Geeks and nerds, being what they (fuck it, we) are, were now faced with the task of finding a perfect actor to play Batman. Inevitably, the perfect actor would have to be Christian Bale or his genetic clone, and would not be any actor save Bale whom they cast. Factoring this in mind, Affleck was always going to encounter the angry spittle of internet rage from the get go.

It’s unfair on the basic level, because nobody has seen him as Batman (and he’s a huge Batman fan; Kevin Smith says the only reason he filmed Daredevil was because he didn’t think he’d get to play Batman and Miller wrote both characters so this was his chance). We’ve nothing to judge him on.

Secondly, it’s idiotic, because the entire premise of the nerdrage seems to be based on the shit films he made a decade ago.

The guy ate crow and came back with 4 films that deserve respect not because we’re happy Affleck went down a dark path and came back; but because they’re fucking excellent and if you haven’t seen them you should.

The obvious 3 of the 4 are Gone Baby, Gone, The Town and Argo. Directed all three, starred in two. Each showed a maturity and intelligence and the latter also showed a restrained, nuanced performance from Affleck. Mark my words – he’s the Clint Eastwood for this generation.

The other one is probably less seen but no less vital. In it, Affleck plays a tortured character who died under strange circumstances.


It’s called Hollywoodland, and it tells the story of George Reeves – the actor who played Superman on TV in the 1950’s TV serial. Reeves was a bit of a tragic figure; limited by the role and frustrated by how it defined him, he died in 1959 from a gunshot wound. Whether the wound was self-inflicted or not remains contentious and is explored in the film.

If you watch this and have any doubt that Affleck has the range to play Batman, then I’m not sure I or anyone else can help you. Clearly nothing less than Bale will suffice, which means you probably enjoyed the atrocious disappointment that was the Dark Knight Rises and equate Batman with throat cancer.

The Snyder take will be an older Batman, a slightly more jaded Batman, and Affleck can do that in his sleep. Watch Hollywoodland if you don’t believe it. Hell, watch Argo too – he handles the pressure of the role with understated cool. And what Affleck will deliver is Bruce Wayne, in spades.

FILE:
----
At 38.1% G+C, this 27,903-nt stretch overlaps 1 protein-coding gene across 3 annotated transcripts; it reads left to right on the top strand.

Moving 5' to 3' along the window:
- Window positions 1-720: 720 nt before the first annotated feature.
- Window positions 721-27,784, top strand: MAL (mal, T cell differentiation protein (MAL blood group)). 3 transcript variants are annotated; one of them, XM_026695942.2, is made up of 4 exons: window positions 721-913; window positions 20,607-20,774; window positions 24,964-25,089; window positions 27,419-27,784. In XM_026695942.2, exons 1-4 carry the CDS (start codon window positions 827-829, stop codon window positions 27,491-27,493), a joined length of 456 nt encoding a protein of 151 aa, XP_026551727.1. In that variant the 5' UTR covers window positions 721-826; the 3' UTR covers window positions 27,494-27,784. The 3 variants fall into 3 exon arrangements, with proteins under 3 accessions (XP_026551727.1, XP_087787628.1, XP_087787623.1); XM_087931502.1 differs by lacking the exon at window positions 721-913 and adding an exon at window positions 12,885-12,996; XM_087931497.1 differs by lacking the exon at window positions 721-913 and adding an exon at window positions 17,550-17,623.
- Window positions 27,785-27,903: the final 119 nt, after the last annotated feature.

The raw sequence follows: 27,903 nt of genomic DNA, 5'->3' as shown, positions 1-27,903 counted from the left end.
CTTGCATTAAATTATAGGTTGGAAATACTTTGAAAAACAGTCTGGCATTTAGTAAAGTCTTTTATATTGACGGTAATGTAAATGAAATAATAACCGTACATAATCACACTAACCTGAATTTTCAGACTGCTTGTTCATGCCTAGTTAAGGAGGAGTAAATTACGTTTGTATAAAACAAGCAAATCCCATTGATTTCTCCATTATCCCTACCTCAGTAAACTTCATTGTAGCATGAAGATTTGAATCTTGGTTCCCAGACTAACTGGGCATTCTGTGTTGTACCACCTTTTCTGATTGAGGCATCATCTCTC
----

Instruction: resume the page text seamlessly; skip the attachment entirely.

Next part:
Finally, though, haven’t the enraged fanboys learned a damn thing? When Michael Keaton was cast as Batman, fans were furious that the comedic star of “Mr Mom” was going to ruin a “serious” take on the character. Want proof?

Keaton was a great Batman and as someone caught up in the fever I remember what a cultural watershed that film was. Casting director? 1. (Pre-) Internet fan rage?? 0.

Remember when Daniel Craig was cast as James Bond? People were furious (ahem: I wasn’t happy, and I’m a massive Bond fan (to be fair, I thought Clive Owen was a better fit and that’s all). Craig is probably the best Bond of the lot, tied with Dalton (I know people say Connery and I’m sure it’s a lot of effort for them to take the easy option, but I’ll elaborate on the Bonds in a later post) and has revived the franchise more than any actor before him.

Casting director? 2. Internet fan rage? 0

Heath Ledger as the Joker. A radical take on the character that showed how hammy and dialled-in Jack Nicholson was. As a swansong, it was a testament to Ledger’s creative genius as an actor and Nolan’s insight in casting him. Perfect.

Fans, knowing best, derided the choice and Ledger was awarded a posthumous Oscar.

Casting director? 3 Internet fan rage? 0

I’m pretty confident Affleck will be a good Batman, but I think it’s fair to judge when we’ve seen him in the role and not based on his performance in GIgli.

Obviously, Affleck was the bomb in Phantoms.

I fell out of love with Star Wars. Sorry. (Or: How George Lucas went all Josef Fritzl on our childhood)

OK so for the most part, I’m going to try and explain why I just stopped loving Star Wars like I used to. And believe me when I say I used to; I’ve probably spent more than the GDP of Timor Leste on merchandise over the years.

As tempting as it would be to foam the mouth and hate on George Lucas, I’ll try and keep it confined to analysis (but don’t worry, there will be a few dick jokes).

I grew up watching Star Wars. As someone born in 1979, it was one of three cornerstones of my childhood entertainment. The other two were the Superman films starring Christopher Reeve, and the Masters of the Universe cartoon.